On the demand side, those same 5 people show up to make deliveries. When they do, they’ll buy as many CardCoins as possible so long as the price is low enough. If together they buy all of the coins, then each person will get 1000 / 5 = 200 CardCoins. Let’s also assume each person only ever needs to make one delivery, so there’s no reason to hold on to any extra CardCoins . Since the going rate for a delivery is still four dollars, each person is willing to spend up to four dollars for those 200 coins. That sets the value at 4 / 200 = $0.02 per CardCoin. In other words, when the full supply of coins is sold to the full current demand for them, the going rate per delivery translates into a $0.02 price per CardCoin.
Going back to MV = PQ, we have a P of 200 CardCoins per delivery, and the same Q of 260 deliveries. That gives us a PQ of 200 * 260 = 52,000 CardCoin uses. With M of 1000, we get V = 52000 / 1000 = 52 times each CardCoin is used.
In terms of the equation of exchange, M (1000) × V (52) = P (200) × Q (260)
This example shows two important points: First is that all of the circulating coins get used by all of the current demand for them. Coins don’t go unused; if we add extra coins to the circulating supply, then the price per coin will fall until they’re all in use. Second point is that the total value of the coins will equal the underlying value that people get from them. If the coins will be used for something worth four dollars then market forces will drive the total value of those coins to four dollars.
Velocity: Changing When People Arrive
The fact that five people show up each week. This timing is critical.
Specifically, what matters is how many people want to use CardCoins at the same time. The level of simultaneous demand is very important because all the coins get distributed across that demand. If the same total people show up over the course of the year, but in differently sized groups, we get different results.
We can see that by adjusting the timing in our example. Let’s say twenty people show up once every four weeks instead of five people each week. We still get 260 total deliveries, but it’s 20 people × 13 periods instead of 5 people × 52 periods. Same deliveries but different timing.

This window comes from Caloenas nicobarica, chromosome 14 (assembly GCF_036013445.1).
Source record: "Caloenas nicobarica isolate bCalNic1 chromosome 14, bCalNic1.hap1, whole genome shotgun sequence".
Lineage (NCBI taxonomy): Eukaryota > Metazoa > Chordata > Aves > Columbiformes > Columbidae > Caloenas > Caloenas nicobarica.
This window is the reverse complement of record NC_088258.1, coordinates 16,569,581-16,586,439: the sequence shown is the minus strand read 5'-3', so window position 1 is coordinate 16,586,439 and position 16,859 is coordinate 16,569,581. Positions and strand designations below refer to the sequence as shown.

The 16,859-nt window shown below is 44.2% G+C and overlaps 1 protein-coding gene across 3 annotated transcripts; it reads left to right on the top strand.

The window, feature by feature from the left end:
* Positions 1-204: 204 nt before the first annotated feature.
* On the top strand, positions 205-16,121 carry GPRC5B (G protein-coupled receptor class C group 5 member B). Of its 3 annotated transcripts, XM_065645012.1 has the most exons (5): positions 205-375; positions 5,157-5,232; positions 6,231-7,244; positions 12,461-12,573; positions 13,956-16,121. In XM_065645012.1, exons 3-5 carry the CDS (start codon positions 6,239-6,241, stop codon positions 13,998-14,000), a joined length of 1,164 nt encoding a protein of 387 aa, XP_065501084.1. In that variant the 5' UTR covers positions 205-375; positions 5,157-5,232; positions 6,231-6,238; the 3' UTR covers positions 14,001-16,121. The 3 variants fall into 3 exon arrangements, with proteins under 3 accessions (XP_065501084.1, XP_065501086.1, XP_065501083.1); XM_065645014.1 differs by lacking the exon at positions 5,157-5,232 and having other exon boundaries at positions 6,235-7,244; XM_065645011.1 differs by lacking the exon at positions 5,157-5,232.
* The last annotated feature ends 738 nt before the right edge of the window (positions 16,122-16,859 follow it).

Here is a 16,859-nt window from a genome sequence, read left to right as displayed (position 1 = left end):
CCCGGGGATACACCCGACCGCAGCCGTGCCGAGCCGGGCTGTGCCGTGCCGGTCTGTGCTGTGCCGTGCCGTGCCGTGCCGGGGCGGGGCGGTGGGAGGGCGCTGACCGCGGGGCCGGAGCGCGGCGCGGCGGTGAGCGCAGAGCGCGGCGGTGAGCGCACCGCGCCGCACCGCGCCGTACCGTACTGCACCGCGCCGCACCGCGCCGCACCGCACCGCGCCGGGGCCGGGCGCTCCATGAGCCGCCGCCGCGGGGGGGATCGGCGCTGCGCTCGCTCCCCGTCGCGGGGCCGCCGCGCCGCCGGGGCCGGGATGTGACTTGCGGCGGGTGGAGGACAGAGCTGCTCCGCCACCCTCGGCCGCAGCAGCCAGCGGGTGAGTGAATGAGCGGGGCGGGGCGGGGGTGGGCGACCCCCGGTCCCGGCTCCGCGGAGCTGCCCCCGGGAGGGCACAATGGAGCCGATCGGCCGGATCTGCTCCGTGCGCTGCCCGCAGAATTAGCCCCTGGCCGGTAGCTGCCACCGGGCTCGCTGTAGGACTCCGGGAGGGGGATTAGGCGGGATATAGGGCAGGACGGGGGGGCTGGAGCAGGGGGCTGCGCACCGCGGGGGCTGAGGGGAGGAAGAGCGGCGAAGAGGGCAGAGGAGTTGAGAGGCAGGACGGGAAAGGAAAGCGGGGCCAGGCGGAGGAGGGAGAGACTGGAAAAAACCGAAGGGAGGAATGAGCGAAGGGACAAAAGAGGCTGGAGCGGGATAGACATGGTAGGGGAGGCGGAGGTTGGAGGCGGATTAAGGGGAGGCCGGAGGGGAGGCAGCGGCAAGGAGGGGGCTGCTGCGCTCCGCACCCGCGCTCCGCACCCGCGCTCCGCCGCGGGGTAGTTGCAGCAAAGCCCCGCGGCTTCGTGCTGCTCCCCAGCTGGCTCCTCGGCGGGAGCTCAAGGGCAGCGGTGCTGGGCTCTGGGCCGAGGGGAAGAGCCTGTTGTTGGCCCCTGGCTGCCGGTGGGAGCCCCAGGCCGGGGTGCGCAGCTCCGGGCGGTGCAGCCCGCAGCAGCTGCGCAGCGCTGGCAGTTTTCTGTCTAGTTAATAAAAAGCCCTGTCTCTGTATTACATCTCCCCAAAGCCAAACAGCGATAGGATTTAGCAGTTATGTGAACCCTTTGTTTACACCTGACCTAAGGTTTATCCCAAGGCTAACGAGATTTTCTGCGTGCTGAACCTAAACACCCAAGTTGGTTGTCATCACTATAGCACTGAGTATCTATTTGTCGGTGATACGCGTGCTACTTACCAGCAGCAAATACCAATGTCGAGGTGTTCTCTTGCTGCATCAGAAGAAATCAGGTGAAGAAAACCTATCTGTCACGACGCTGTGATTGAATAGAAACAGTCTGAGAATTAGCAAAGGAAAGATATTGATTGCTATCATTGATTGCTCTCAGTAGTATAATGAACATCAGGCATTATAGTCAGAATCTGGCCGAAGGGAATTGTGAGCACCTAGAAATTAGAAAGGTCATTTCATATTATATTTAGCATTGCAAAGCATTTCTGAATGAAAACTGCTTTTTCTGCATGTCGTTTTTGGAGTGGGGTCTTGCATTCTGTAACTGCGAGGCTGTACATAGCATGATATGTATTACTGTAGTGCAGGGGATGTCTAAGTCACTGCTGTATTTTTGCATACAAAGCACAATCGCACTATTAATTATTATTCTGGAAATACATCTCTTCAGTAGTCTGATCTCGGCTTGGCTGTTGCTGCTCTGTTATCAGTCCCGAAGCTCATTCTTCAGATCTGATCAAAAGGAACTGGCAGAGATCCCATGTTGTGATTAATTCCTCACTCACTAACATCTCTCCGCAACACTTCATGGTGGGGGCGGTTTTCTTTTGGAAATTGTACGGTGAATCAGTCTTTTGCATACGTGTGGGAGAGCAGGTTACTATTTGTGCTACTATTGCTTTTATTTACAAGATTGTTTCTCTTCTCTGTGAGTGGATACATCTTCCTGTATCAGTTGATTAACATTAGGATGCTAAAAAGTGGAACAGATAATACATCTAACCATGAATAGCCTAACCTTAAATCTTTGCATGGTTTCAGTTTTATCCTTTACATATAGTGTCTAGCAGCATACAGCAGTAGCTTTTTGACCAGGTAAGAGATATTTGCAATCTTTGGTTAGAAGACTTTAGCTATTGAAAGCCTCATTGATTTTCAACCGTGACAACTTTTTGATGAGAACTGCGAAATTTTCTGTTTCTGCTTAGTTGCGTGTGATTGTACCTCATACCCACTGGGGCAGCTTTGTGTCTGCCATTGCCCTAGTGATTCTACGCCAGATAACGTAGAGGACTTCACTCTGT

Now the CardCoins get distributed differently. When twenty people show up, they want those same 1,000 CardCoins, so each person gets 1000 / 20 = 50 coins. Since they’re still only willing to pay four dollars for those fifty coins, the value per CardCoin becomes 4 / 50 = $0.08. All the CardCoins are still used, just in smaller amounts and with a value that adjusts upward to meet the new demand.
Going back to MV = PQ, we have a P of 50 CardCoins per delivery, and the same Q of 260 deliveries. So PQ is now 50 * 260 = 13,000 CardCoin uses. With M of 1000, we get V = 13000 / 1000 = 13 times each CardCoin is used.
In terms of the equation of exchange, M (1000) × V (13) = P (50) × Q (260)
Velocity as a Function of Timing
What we’re seeing is the timing of demand determines the velocity. Smaller, more frequent groups of people speed up the velocity, whereas larger, less frequent groups slow it down more. Intuitively this is because when there are more groups of people that don’t overlap with each other, we can then reuse the CardCoins more often.
There are two ways to quantify this. The first is simultaneous demand: How many people on average use the coins at the same time. The second is how long the average interval is between each usage. When there are many consecutive groups of people, both the simultaneous demand and the average time between each usage are small. But if everyone shows up at the same time once a year, the simultaneous demand is everyone and the time between each usage is a full year.
Let us now apply these relationships to our two examples. For both, the total activities (Q) is 260 deliveries and the total time period is one year (52 weeks). For the first example with five people each week, we get a velocity of 260 / 5 = 52 from the left side above and the same value of 52 / 1 = 52 from the right side. And for the second example with twenty people every four weeks, we get 260 / 20 = 13 from the left side and the same value of 52 / 4 = 13 from the right.
These relationships introduce the idea of the time between activities. If we can estimate that interval then we can estimate the velocity. Fortunately for us, there’s a whole field of study from operations management that can help: queuing theory.